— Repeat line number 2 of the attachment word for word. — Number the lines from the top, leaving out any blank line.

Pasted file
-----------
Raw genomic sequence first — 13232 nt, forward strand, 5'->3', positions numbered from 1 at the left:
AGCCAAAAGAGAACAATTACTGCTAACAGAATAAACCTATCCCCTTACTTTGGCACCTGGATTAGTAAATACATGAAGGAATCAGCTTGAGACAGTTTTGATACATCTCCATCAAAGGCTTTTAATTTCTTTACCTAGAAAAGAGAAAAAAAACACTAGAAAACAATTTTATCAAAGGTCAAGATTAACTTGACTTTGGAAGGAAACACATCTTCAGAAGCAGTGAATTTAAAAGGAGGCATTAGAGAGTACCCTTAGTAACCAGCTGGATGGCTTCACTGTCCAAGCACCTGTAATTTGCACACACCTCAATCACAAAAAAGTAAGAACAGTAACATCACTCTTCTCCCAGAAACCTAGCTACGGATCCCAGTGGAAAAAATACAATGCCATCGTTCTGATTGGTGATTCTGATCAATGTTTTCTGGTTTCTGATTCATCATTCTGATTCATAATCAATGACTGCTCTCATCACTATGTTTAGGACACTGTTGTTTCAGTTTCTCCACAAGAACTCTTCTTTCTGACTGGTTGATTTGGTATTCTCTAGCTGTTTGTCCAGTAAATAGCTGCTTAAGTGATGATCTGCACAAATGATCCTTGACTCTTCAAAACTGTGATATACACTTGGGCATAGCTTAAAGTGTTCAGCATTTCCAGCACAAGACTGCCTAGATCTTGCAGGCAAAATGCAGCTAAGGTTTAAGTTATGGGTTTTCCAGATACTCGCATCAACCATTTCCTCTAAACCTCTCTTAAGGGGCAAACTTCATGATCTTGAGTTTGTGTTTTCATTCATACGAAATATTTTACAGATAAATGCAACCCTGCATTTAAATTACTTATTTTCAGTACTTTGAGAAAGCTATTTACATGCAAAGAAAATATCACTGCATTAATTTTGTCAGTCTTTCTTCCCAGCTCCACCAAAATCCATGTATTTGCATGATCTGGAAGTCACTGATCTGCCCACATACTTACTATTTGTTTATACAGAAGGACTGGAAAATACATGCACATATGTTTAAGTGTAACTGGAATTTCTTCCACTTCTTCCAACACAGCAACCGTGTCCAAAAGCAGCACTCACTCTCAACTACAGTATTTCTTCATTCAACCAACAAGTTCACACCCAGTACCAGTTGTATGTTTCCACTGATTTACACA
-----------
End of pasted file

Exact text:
AGCCAAAAGAGAACAATTACTGCTAACAGAATAAACCTATCCCCTTACTTTGGCACCTGGATTAGTAAATACATGAAGGAATCAGCTTGAGACAGTTTTGATACATCTCCATCAAAGGCTTTTAATTTCTTTACCTAGAAAAGAGAAAAAAAACACTAGAAAACAATTTTATCAAAGGTCAAGATTAACTTGACTTTGGAAGGAAACACATCTTCAGAAGCAGTGAATTTAAAAGGAGGCATTAGAGAGTACCCTTAGTAACCAGCTGGATGGCTTCACTGTCCAAGCACCTGTAATTTGCACACACCTCAATCACAAAAAAGTAAGAACAGTAACATCACTCTTCTCCCAGAAACCTAGCTACGGATCCCAGTGGAAAAAATACAATGCCATCGTTCTGATTGGTGATTCTGATCAATGTTTTCTGGTTTCTGATTCATCATTCTGATTCATAATCAATGACTGCTCTCATCACTATGTTTAGGACACTGTTGTTTCAGTTTCTCCACAAGAACTCTTCTTTCTGACTGGTTGATTTGGTATTCTCTAGCTGTTTGTCCAGTAAATAGCTGCTTAAGTGATGATCTGCACAAATGATCCTTGACTCTTCAAAACTGTGATATACACTTGGGCATAGCTTAAAGTGTTCAGCATTTCCAGCACAAGACTGCCTAGATCTTGCAGGCAAAATGCAGCTAAGGTTTAAGTTATGGGTTTTCCAGATACTCGCATCAACCATTTCCTCTAAACCTCTCTTAAGGGGCAAACTTCATGATCTTGAGTTTGTGTTTTCATTCATACGAAATATTTTACAGATAAATGCAACCCTGCATTTAAATTACTTATTTTCAGTACTTTGAGAAAGCTATTTACATGCAAAGAAAATATCACTGCATTAATTTTGTCAGTCTTTCTTCCCAGCTCCACCAAAATCCATGTATTTGCATGATCTGGAAGTCACTGATCTGCCCACATACTTACTATTTGTTTATACAGAAGGACTGGAAAATACATGCACATATGTTTAAGTGTAACTGGAATTTCTTCCACTTCTTCCAACACAGCAACCGTGTCCAAAAGCAGCACTCACTCTCAACTACAGTATTTCTTCATTCAACCAACAAGTTCACACCCAGTACCAGTTGTATGTTTCCACTGATTTACACA